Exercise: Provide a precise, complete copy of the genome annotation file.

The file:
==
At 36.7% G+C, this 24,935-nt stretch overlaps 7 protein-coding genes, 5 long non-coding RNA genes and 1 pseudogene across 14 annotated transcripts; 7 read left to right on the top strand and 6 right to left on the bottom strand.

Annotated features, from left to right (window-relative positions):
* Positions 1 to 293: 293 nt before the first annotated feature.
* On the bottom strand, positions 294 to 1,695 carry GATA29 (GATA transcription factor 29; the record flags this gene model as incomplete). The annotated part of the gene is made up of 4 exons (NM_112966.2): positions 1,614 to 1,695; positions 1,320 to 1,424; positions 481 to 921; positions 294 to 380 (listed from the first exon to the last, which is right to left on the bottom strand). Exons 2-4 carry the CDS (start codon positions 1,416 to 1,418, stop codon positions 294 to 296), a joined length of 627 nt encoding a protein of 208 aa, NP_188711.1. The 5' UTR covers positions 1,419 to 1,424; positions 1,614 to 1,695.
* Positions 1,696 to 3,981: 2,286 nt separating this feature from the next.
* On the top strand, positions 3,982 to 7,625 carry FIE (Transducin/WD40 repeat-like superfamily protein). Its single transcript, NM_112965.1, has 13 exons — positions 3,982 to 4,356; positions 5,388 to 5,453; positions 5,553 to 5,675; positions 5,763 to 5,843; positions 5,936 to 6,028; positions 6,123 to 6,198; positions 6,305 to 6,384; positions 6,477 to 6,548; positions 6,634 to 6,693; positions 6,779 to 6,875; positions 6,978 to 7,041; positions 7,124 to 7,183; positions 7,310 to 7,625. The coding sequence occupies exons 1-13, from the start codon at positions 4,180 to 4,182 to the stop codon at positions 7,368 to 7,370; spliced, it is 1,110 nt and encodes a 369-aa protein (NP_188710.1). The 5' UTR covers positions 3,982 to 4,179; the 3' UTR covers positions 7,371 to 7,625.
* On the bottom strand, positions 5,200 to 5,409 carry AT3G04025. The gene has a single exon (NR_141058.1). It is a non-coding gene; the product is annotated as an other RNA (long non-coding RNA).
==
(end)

At 36.7% G+C, this 24,935-nt stretch overlaps 7 protein-coding genes, 5 long non-coding RNA genes and 1 pseudogene across 14 annotated transcripts; 7 read left to right on the top strand and 6 right to left on the bottom strand.

Annotated features, from left to right (window-relative positions):
* Positions 1 to 293: 293 nt before the first annotated feature.
* On the bottom strand, positions 294 to 1,695 carry GATA29 (GATA transcription factor 29; the record flags this gene model as incomplete). The annotated part of the gene is made up of 4 exons (NM_112966.2): positions 1,614 to 1,695; positions 1,320 to 1,424; positions 481 to 921; positions 294 to 380 (listed from the first exon to the last, which is right to left on the bottom strand). Exons 2-4 carry the CDS (start codon positions 1,416 to 1,418, stop codon positions 294 to 296), a joined length of 627 nt encoding a protein of 208 aa, NP_188711.1. The 5' UTR covers positions 1,419 to 1,424; positions 1,614 to 1,695.
* Positions 1,696 to 3,981: 2,286 nt separating this feature from the next.
* On the top strand, positions 3,982 to 7,625 carry FIE (Transducin/WD40 repeat-like superfamily protein). Its single transcript, NM_112965.1, has 13 exons — positions 3,982 to 4,356; positions 5,388 to 5,453; positions 5,553 to 5,675; positions 5,763 to 5,843; positions 5,936 to 6,028; positions 6,123 to 6,198; positions 6,305 to 6,384; positions 6,477 to 6,548; positions 6,634 to 6,693; positions 6,779 to 6,875; positions 6,978 to 7,041; positions 7,124 to 7,183; positions 7,310 to 7,625. The coding sequence occupies exons 1-13, from the start codon at positions 4,180 to 4,182 to the stop codon at positions 7,368 to 7,370; spliced, it is 1,110 nt and encodes a 369-aa protein (NP_188710.1). The 5' UTR covers positions 3,982 to 4,179; the 3' UTR covers positions 7,371 to 7,625.
* On the bottom strand, positions 5,200 to 5,409 carry AT3G04025. The gene has a single exon (NR_141058.1). It is a non-coding gene; the product is annotated as an other RNA (long non-coding RNA).